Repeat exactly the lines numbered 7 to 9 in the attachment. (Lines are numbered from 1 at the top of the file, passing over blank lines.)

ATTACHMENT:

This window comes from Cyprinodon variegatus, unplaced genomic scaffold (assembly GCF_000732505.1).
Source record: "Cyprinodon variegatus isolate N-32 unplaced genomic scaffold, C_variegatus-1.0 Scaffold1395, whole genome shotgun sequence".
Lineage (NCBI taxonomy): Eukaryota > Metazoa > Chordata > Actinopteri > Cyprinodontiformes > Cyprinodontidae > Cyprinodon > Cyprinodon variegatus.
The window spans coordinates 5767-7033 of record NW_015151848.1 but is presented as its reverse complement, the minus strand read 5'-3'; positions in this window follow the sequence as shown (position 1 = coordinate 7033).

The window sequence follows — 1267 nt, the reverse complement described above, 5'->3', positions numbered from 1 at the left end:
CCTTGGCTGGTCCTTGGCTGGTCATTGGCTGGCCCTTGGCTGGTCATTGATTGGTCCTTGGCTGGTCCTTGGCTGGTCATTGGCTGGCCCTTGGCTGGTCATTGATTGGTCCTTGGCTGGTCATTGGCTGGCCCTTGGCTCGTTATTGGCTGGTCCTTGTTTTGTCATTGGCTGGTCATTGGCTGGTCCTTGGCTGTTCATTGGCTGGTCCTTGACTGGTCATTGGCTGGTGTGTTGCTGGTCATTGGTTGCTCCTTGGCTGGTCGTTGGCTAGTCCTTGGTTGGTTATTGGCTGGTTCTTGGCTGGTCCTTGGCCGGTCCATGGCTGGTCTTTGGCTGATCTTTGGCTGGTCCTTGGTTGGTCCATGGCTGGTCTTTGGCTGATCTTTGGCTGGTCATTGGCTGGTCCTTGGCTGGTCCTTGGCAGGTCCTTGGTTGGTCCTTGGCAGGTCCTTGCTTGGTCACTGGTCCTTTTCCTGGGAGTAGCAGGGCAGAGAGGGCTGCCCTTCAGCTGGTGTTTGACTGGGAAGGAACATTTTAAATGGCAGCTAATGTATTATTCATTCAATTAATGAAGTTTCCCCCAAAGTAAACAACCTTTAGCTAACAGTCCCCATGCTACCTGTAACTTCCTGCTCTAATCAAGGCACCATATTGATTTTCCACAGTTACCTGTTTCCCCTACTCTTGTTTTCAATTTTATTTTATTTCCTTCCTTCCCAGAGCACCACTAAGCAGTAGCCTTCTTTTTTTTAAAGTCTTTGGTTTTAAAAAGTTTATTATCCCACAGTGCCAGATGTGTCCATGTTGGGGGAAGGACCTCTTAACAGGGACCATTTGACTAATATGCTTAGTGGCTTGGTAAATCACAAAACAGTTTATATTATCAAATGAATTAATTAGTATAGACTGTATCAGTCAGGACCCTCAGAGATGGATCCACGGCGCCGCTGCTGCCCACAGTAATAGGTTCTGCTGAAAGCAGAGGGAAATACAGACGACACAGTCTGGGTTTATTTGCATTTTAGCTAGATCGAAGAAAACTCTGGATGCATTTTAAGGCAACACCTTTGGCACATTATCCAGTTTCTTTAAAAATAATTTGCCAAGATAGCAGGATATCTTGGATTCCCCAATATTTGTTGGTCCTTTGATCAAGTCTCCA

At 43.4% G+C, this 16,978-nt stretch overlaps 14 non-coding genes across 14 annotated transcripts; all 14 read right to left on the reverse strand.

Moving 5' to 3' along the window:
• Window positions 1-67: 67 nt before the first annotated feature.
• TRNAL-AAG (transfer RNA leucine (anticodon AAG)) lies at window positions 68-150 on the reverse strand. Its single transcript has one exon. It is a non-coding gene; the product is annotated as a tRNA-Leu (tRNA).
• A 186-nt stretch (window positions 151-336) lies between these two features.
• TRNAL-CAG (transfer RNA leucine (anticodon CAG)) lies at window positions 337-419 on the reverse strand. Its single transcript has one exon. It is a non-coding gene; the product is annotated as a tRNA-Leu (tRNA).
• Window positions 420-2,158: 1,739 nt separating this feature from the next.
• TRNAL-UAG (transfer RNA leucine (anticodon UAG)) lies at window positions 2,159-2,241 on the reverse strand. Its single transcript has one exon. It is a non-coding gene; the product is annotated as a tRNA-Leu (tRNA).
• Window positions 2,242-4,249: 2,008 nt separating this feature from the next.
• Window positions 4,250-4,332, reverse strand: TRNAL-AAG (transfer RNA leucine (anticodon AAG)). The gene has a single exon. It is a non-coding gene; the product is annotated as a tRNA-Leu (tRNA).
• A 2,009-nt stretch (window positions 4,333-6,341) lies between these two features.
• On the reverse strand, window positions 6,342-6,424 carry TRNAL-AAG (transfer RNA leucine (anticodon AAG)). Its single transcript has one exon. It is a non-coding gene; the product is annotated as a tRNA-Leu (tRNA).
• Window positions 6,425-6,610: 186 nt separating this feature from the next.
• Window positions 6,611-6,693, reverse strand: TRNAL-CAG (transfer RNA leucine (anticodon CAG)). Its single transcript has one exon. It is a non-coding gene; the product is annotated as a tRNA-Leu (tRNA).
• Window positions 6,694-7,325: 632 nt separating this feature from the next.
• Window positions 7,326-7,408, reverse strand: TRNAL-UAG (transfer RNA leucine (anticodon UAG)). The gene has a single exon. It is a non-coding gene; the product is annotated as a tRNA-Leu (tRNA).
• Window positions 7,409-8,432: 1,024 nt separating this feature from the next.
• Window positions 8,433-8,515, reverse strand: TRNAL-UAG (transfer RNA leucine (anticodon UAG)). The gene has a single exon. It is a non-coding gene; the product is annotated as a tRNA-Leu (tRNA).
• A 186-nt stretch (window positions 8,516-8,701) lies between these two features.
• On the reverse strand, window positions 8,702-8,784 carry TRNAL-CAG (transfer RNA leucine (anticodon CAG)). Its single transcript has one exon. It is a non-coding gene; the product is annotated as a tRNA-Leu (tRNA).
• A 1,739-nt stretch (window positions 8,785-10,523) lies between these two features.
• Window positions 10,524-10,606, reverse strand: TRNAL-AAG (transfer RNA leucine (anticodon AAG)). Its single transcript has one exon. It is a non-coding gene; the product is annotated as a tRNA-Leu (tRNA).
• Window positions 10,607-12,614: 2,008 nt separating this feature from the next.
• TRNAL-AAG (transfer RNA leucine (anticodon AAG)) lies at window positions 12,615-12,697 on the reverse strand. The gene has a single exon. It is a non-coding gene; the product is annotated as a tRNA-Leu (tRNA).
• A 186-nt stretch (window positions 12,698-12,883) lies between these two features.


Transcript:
At 43.4% G+C, this 16,978-nt stretch overlaps 14 non-coding genes across 14 annotated transcripts; all 14 read right to left on the reverse strand.

Moving 5' to 3' along the window:
• Window positions 1-67: 67 nt before the first annotated feature.